H-Index
34
Scimago Lab
powered by Scopus
JCR
Clarivate
Analytics
call: +1.631.629.4327
Mon-Fri 10 am - 2 pm EST

Logo

MSMbanner
Medical Science Monitor Basic Research

AmJCaseRep
MedSciTechnol

eISSN: 2329-0358

Get your full text copy in PDF

Motivations for Deceased Organ Donation Among Volunteers in China: A Qualitative Research Study

Zhike Yin, Shan Liu, Jin Yan, Jia Liu

(Surgical Ward, Tiantan Hospital Affiliated to Capital Medical University, Beijing, China (mainland))

Ann Transplant 2016; 21:360-367

DOI: 10.12659/AOT.896708


BACKGROUND: To align with guiding principles on human organ and tissue transplantation published by the World Health Organization (WHO), the Red Cross Society of China (RCSC) launched a new nationwide organ donation program in 2010 to recruit organ donation volunteers. Despite severe shortage of donated organs, there is a very low rate of volunteering for organ donation among the Chinese population (only 0.03 donors per million population) in the national program. Motivating organ donation is the key to the success of organ transplantation in China.
MATERIAL AND METHODS: Semi-structured 45- to 60-min interviews were conducted among 34 volunteers. Data analysis was performed with Nvivo 8.0 software.
RESULTS: Six motivations for organ donation were identified: helping others/altruism, fulfilling long-cherished wishes, reducing the burdens, making the best use of everything, giving back to society, and life extension. Factors affecting the motivation of organ donation among volunteers in China included traditional values, personal experiences, role model effect, family support, and problems in the donation system. Possible strategies to improve organ donation included fostering a scientific concept of the body and death, focusing donation promotion efforts on certain groups, and simplifying the process of organ donation.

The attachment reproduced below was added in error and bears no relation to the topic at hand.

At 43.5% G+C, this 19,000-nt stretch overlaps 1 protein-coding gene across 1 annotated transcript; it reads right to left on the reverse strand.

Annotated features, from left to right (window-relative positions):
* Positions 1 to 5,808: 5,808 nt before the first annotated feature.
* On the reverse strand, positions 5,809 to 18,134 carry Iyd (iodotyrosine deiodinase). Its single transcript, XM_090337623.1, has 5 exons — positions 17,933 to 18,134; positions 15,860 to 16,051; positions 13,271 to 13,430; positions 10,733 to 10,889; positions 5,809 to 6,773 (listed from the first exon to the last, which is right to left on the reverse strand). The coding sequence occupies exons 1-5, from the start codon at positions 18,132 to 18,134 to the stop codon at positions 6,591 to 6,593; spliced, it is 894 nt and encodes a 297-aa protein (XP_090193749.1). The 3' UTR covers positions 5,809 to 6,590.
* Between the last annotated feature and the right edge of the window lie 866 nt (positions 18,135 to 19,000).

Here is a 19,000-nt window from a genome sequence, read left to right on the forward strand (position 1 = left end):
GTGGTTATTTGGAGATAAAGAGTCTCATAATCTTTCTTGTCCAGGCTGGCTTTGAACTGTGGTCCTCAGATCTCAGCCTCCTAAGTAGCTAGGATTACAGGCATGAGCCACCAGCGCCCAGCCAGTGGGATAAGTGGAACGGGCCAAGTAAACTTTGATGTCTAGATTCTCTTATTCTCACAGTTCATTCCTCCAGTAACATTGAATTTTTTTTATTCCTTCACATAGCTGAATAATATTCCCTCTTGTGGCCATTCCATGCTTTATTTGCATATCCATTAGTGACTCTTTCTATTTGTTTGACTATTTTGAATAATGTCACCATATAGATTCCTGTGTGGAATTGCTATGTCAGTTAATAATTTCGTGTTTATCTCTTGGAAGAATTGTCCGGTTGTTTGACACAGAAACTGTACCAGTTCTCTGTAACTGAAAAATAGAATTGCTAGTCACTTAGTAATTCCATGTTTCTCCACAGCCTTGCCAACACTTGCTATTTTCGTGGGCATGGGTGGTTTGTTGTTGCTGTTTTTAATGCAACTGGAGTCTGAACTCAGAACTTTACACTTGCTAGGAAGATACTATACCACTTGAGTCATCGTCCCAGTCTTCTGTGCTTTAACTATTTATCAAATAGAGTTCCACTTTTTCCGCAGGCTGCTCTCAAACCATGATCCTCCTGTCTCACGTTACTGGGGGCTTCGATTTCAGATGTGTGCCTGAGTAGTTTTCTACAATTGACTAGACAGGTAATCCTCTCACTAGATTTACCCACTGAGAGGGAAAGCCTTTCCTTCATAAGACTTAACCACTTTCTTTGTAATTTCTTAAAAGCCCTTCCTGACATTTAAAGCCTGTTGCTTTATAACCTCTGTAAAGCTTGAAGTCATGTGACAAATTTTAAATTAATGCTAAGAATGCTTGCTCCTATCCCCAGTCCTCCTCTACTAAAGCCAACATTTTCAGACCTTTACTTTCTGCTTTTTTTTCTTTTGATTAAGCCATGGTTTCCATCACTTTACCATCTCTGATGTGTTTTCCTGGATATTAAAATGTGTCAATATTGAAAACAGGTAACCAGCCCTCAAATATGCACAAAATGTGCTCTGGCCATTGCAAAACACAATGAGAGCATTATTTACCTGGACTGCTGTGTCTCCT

CONCLUSIONS: There are multiple reasons for Chinese people to register for organ donation, with helping others as the central motivation.

This paper has been published under Creative Common Attribution-NonCommercial-NoDerivatives 4.0 International (CC BY-NC-ND 4.0) allowing to download articles and share them with others as long as they credit the authors and the publisher, but without permission to change them in any way or use them commercially.
I agree